When one of these rumor blogs appends (updated) to the end, you know it's got to be amusing. And it is: according to the article, this schematic "more likely refers to some aspect of the device's flash memory." Egg, meet face.
BGR predictably went down a more histrionic route with its own headline: SERIOUSLY, APPLE? Here's an iPhone 6 leak that will leave you disappointed. SERIOUSLY, BGR? Switch to decaf.
The same leaked schematic had all the rumor blogs beating the NFC drum again, but even AppleInsider says "the details seem questionable" and had to append its own little [u] to this article.
All around, this scenario proves that in the rush to be FIRST!, the rumor blogs aren't at all interested in being right. This isn't anything new, of course - this nonsense has been happening for years - but it's certainly an easy thing to point to and say, "You see? This. This is how you are doing it wrong."
Some analyst issued a "note to investors" based on his reaction to a report from the Wall Street Journal, a report which was itself just a rehashing of the various analyst-sourced rumors from the past month.
The snake is eating its own tail... wait, that's not a snake. Ewww. Someone pass me a bag of kitty litter and a shovel?
Some analyst comes out with some ridiculous claim for sales numbers for the next-gen iPhone. Said numbers likely weren't pulled out of the air, but rather from somewhere far less savoury. And although it's patently obvious that this guy is just making stuff up and is merely one of many "analysts" trying to manipulate Apple's stock price ahead of the launch, you can always count on the rumor blogs to report this BS anyway as though it's legitimate news.
Analysts don't know what they're talking about when they talk about Apple. Nothing they say matters. At all. The world will not weep if you stop spreading their idiocy.
Security breach may be reason for Gatekeeper app signing changes (Updated) (TUAW)
I wouldn't give anyone else a pass for reporting this, so...
The source for this report is some random guy on Twitter. Sounds legit! Except for the whole "random guy on Twitter" part, that is. TUAW's (update) is, unlike most of the [u] appends I see, additional confirmation of its initial report rather than the rumor blog style non-apology apology about getting it wrong. This confirmation was "a second source via IRC," which I suppose is a level of legitimacy above Twitter, but still.
For its part, 9to5 Mac claims they've confirmed with "sources close to the situation" that "there is no truth to the rumors." They should know; they're the foremost experts on untrue Apple rumors.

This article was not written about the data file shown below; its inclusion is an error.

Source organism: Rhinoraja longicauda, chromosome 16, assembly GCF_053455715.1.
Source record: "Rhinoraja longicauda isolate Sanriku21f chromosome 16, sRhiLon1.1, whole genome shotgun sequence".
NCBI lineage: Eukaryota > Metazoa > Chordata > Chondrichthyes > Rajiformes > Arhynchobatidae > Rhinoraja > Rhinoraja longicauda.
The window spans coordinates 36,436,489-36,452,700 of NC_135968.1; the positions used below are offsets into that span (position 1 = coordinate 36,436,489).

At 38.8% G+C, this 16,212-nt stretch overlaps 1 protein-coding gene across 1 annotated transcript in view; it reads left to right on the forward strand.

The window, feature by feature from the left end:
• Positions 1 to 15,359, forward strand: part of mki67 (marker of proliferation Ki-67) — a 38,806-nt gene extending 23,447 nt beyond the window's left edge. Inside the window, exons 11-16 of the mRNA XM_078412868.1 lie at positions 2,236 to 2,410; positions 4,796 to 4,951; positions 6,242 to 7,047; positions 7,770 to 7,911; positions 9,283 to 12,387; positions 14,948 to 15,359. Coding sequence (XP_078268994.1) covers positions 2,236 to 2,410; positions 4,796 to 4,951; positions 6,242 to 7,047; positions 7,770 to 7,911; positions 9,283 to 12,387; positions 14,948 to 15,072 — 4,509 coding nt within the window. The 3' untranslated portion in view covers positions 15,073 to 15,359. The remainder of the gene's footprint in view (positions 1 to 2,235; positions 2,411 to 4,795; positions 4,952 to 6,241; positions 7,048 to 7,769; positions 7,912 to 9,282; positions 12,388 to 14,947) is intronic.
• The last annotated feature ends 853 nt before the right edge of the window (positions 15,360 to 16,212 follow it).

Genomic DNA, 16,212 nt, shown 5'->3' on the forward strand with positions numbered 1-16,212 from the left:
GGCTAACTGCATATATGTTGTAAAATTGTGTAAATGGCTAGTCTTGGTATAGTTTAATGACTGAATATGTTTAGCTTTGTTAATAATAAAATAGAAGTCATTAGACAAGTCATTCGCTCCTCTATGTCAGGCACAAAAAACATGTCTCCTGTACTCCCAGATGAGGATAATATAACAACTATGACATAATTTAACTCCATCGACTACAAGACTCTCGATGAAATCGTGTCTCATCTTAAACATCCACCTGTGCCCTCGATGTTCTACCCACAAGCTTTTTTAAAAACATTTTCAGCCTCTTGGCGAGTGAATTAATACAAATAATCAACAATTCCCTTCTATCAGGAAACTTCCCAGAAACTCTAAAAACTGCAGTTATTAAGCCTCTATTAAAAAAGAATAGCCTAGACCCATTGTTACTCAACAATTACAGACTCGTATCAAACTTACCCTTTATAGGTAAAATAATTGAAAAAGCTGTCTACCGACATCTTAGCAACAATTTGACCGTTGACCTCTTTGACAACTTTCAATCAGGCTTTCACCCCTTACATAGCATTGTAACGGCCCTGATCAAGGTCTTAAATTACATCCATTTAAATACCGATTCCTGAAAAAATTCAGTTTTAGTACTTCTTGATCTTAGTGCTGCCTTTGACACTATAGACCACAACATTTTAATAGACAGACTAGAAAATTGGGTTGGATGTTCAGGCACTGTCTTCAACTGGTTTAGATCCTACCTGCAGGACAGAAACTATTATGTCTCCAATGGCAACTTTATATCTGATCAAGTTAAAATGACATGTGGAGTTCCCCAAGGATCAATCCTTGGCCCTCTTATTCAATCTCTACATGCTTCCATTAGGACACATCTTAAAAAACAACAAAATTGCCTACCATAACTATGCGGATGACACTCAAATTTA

More analysis of the supposed logic board for the next-gen iPhone claims it will feature improved networking speeds compared to current models. This is one of those rumors that seems mundane enough to be plausible at first blush, so we'll see.
Just like last week, according to BGR, this is "a feature no one's been talking about." And just like last week, this stupid claim is demonstrably untrue.
Apple's iWatch May Not Launch Until 2015 (MacRumors)
Often-wrong analyst claims unverified, unannounced, unconfirmed to exist Apple product will be "delayed" until some vague future date. Again.
A leaked photo from a Russian source claims the next-gen iPhone display will have a 1704 x 960 pixel display. However, cursory analysis shows the Russian claim is inconsistent with a 4.7-inch display size. Rather than dismiss the claim as BS, MacRumors immediately leaps to the conclusion that the 1704 x 960 resolution is meant for the as-yet-unconfirmed 5.5-inch iPhone 6, and it assumes a 1472 x 828 resolution is meant for the 4.7-inch model based on iOS 8 references to a display with that resolution.
All of this is to say that we're presumably less than a month away from the launch of the next iPhone, and the rumor blogs actually have no clue at all what the features of the device will be, right down to its display resolution. Hilarious.
If this rumor is true - and that's a pretty big if - I have to wonder how Jonathan Ive is going to attempt to put a positive spin on such a seemingly awful design decision.
Asian source makes unverifiable claim about next-gen Apple device specifications. Rumor blogs dutifully reblog it. Rinse, repeat, ad infinitum.
I suppose someone has gone to the trouble to make sure these parts are genuine and not just mockups, right?
"The parts in the images are said to have come directly from Apple's supply chain, though that claim is obviously quite difficult to verify."
Oh. Guess not.